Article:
But tapping into that well of creativity with such force and frequency, can still have side effects. Whether all our ideas branch from three inevitable conflicts, (man v somebody) or whether we reach into the collective unconscious to spawn our ideas, or pluck them unceremoniously from our navel, they still have a source, and that source can get a little dry from time to time.
Recently, the flow of creativity from my little wellspring, slowed dramatically. It went from a flood to a trickle to a big old dust bowl in no time flat.
To be fair, I still had a lot of ideas. I just didn't really have the energy to write them. I poked and prodded at the words, but my output was pathetic at best. Oddly enough, all kinds of other creative endeavors sprang to mind. Weaving, painting, singing Opera (very badly) everything I wanted to do was art, but it was nothing to do with the art that was on my to-do list.
I was out of gas. It wasn't writer's block at all. I'd just forgotten to refuel. I'd spent more than I took in, and my engine stalled.
Then a friend brought me a copy of a book that I've been dying to read. I couldn't resist it. It was written by my all time favorite author, Christopher Moore, and it was about my favorite topic to boot. I realized, as I cracked the book and sank into one of my favorite wordsmith's worlds, that I missed reading. In all my rush to make stories, I'd forgotten to read them....again.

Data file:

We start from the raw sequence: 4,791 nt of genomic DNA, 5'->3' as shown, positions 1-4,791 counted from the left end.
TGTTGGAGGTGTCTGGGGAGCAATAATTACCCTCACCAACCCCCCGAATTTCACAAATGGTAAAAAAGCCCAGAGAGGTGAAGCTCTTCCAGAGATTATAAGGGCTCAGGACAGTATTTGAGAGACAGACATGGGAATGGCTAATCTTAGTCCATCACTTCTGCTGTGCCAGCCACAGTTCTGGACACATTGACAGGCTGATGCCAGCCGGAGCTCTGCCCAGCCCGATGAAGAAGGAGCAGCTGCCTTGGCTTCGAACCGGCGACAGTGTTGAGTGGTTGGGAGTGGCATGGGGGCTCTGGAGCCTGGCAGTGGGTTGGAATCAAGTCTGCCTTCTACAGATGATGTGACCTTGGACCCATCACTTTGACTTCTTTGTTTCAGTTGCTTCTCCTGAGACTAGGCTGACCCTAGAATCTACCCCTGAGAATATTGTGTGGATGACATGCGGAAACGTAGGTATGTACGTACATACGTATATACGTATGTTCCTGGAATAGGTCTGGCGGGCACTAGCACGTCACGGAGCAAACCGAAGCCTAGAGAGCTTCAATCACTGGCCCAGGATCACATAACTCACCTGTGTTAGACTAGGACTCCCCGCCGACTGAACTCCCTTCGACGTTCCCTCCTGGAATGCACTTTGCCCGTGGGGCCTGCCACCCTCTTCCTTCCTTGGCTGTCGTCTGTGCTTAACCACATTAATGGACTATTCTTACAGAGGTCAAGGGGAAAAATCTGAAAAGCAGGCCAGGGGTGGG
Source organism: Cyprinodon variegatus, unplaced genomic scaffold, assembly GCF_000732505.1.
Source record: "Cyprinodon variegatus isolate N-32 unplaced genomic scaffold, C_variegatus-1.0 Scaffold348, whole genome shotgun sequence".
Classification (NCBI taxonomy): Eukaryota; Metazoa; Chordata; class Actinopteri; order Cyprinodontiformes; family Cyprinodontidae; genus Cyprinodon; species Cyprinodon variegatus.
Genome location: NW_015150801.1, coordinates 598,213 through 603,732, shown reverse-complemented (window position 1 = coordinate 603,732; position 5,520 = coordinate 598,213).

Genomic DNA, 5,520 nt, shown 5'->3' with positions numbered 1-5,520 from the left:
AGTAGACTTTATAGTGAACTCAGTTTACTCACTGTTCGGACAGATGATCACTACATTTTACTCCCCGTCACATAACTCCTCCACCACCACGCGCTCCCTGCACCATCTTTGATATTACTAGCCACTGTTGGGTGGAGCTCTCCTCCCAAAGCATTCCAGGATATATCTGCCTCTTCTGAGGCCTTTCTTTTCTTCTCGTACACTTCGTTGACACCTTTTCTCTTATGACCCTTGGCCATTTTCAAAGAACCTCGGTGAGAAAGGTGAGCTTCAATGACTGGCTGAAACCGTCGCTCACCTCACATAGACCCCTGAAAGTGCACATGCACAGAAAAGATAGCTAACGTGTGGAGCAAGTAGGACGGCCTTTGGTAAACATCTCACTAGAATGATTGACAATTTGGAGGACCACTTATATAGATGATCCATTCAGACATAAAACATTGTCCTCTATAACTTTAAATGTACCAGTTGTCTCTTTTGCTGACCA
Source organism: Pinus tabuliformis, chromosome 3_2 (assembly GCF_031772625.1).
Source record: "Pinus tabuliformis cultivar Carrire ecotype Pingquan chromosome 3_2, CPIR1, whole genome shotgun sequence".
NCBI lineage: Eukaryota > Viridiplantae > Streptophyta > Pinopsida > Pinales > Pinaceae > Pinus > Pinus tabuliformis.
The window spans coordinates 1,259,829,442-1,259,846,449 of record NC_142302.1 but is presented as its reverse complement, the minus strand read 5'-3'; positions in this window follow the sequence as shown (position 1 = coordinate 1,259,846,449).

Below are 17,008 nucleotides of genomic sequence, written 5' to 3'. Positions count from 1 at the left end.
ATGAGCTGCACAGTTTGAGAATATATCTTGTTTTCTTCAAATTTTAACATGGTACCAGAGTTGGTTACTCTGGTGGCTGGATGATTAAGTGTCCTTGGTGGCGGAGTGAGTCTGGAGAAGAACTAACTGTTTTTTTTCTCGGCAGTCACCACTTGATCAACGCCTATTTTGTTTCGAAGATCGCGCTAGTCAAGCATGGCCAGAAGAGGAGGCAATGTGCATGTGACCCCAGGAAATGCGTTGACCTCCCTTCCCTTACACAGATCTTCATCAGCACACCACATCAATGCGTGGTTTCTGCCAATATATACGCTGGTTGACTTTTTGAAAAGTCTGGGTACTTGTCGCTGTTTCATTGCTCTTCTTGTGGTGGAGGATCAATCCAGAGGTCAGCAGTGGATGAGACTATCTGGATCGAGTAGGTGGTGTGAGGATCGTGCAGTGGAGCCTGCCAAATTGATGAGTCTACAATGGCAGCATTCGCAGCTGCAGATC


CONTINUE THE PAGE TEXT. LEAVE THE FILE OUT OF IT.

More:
You have to read.
So I devoured, Sacre Bleu, and then I kept going. I read two more books, three more. I devoured all the things that had been waiting for me to have time to read them. I fell in love with other people's stories again, an so I remembered why I wanted to write in the first place. The wellspring, not surprisingly, filled up again. Almost by magic.
I didn't have to fight writer's block, because it went away. I didn't have to force myself to write because I wanted to again. The tank was full.
I know we're supposed to read to learn our genre, to study story theory and structure and the things that are happening in fiction around us, but if you ask me, a better reason, (certainly, a more fun reason) is just to remember how much you like it. It felt like a vacation, reading, and dang it, we all deserve vacations.
That's something writers tend to forget too. I know, I usually see ANY free time as a great chance to work. Next time, just maybe, I'll remember reading a good book (or four) is a nice alternative.